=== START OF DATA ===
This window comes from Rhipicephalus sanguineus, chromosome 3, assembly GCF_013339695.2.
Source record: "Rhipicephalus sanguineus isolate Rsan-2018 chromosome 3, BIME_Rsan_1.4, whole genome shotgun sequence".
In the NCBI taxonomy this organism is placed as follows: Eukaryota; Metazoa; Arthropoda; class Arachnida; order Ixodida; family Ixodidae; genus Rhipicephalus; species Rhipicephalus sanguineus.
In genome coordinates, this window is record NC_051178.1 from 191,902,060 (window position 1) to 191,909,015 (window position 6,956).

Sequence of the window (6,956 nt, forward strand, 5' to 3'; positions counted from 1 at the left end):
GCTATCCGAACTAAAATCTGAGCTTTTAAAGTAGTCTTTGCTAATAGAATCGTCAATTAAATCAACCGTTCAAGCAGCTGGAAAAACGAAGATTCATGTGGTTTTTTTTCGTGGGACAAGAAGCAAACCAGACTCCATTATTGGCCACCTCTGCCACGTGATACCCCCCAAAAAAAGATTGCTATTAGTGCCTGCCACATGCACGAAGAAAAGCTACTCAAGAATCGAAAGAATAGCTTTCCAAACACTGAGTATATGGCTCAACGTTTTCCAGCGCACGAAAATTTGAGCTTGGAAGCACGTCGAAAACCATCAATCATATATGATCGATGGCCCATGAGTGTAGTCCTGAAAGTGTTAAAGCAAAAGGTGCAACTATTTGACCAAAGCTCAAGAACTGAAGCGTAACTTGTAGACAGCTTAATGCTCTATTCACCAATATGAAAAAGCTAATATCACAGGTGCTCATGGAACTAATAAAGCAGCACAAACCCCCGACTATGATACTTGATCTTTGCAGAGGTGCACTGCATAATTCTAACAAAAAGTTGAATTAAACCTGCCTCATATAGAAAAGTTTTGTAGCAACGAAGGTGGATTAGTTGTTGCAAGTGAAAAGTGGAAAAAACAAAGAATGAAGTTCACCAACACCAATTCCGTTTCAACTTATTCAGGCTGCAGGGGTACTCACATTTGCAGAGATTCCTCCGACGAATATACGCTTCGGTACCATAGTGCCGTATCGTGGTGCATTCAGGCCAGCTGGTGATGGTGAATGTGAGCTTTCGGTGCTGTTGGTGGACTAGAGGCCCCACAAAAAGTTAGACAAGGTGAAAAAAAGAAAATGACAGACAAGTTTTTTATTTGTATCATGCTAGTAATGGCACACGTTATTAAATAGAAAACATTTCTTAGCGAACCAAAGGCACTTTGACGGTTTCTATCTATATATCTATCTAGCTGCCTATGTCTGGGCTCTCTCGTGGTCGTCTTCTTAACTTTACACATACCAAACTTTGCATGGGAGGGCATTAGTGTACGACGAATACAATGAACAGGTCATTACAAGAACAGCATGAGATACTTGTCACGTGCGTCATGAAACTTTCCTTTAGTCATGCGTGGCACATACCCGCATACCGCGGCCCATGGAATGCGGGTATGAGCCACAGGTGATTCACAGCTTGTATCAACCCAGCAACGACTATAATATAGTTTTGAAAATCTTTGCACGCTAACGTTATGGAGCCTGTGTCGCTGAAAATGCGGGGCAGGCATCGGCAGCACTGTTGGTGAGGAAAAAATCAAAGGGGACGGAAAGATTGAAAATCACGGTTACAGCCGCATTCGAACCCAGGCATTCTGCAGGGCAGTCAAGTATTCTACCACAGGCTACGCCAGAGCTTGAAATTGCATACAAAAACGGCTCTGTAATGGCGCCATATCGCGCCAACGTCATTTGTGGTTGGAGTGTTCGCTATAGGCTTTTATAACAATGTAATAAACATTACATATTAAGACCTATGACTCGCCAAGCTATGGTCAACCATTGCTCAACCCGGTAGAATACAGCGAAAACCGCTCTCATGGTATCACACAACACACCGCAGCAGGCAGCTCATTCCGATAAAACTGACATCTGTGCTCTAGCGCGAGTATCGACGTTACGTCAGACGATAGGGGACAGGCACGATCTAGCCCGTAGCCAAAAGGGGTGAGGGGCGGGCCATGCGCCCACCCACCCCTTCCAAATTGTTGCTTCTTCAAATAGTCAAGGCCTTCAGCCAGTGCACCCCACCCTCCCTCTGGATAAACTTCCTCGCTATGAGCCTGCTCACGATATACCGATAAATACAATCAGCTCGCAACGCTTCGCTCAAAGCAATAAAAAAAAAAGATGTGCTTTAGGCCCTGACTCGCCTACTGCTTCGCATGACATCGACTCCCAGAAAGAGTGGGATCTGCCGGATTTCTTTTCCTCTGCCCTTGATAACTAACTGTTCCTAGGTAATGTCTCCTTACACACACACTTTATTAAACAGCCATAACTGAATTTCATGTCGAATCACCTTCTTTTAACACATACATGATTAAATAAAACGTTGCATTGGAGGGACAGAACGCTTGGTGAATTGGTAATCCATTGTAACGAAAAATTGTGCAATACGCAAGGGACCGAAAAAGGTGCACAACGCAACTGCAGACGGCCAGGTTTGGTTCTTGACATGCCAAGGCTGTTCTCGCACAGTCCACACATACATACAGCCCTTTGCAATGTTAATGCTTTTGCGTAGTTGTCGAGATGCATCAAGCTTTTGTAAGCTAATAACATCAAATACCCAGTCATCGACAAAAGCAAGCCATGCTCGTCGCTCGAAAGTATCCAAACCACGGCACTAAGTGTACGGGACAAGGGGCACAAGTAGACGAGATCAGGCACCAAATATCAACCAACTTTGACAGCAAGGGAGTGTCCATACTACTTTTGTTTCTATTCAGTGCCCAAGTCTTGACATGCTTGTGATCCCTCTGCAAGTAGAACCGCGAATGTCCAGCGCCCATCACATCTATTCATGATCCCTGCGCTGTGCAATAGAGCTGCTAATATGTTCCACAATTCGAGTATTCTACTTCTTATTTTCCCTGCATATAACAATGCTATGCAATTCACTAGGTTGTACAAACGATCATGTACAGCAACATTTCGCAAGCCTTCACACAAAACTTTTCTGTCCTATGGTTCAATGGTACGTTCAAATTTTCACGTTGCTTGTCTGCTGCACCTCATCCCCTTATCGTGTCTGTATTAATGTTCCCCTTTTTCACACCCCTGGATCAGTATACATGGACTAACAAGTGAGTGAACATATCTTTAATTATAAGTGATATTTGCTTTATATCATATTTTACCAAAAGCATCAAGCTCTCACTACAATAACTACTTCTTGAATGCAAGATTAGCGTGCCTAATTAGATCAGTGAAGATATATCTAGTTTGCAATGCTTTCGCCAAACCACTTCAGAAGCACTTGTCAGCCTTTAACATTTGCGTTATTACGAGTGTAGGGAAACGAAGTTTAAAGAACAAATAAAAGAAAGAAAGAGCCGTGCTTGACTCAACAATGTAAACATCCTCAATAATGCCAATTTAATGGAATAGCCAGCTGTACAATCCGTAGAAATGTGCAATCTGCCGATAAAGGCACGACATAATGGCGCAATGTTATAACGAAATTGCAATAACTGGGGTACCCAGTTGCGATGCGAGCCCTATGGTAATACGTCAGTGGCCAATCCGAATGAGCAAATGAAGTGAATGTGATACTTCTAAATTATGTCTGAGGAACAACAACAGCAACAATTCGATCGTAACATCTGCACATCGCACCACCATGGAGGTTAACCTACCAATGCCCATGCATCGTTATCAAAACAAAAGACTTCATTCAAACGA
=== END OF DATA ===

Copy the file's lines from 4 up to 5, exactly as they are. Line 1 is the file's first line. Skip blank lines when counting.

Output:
In genome coordinates, this window is record NC_051178.1 from 191,902,060 (window position 1) to 191,909,015 (window position 6,956).

Sequence of the window (6,956 nt, forward strand, 5' to 3'; positions counted from 1 at the left end):